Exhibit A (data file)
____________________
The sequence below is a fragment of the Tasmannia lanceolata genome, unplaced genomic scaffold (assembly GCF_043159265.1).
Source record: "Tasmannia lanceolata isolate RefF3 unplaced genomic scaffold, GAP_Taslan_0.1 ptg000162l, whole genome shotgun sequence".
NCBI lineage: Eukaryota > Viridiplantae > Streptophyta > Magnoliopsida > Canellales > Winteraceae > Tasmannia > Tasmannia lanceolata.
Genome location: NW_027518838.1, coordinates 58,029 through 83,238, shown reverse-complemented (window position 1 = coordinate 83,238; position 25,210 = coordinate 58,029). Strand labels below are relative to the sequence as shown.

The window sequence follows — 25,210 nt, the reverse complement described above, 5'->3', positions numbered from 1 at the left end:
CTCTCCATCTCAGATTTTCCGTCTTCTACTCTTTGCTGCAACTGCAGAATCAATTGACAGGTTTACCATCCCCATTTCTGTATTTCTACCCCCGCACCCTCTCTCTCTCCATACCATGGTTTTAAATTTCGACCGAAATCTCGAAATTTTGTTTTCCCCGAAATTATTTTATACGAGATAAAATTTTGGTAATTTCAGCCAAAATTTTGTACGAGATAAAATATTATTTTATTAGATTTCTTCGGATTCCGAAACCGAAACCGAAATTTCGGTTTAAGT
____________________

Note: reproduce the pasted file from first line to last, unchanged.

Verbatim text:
The sequence below is a fragment of the Tasmannia lanceolata genome, unplaced genomic scaffold (assembly GCF_043159265.1).
Source record: "Tasmannia lanceolata isolate RefF3 unplaced genomic scaffold, GAP_Taslan_0.1 ptg000162l, whole genome shotgun sequence".
NCBI lineage: Eukaryota > Viridiplantae > Streptophyta > Magnoliopsida > Canellales > Winteraceae > Tasmannia > Tasmannia lanceolata.
Genome location: NW_027518838.1, coordinates 58,029 through 83,238, shown reverse-complemented (window position 1 = coordinate 83,238; position 25,210 = coordinate 58,029). Strand labels below are relative to the sequence as shown.

The window sequence follows — 25,210 nt, the reverse complement described above, 5'->3', positions numbered from 1 at the left end:
CTCTCCATCTCAGATTTTCCGTCTTCTACTCTTTGCTGCAACTGCAGAATCAATTGACAGGTTTACCATCCCCATTTCTGTATTTCTACCCCCGCACCCTCTCTCTCTCCATACCATGGTTTTAAATTTCGACCGAAATCTCGAAATTTTGTTTTCCCCGAAATTATTTTATACGAGATAAAATTTTGGTAATTTCAGCCAAAATTTTGTACGAGATAAAATATTATTTTATTAGATTTCTTCGGATTCCGAAACCGAAACCGAAATTTCGGTTTAAGT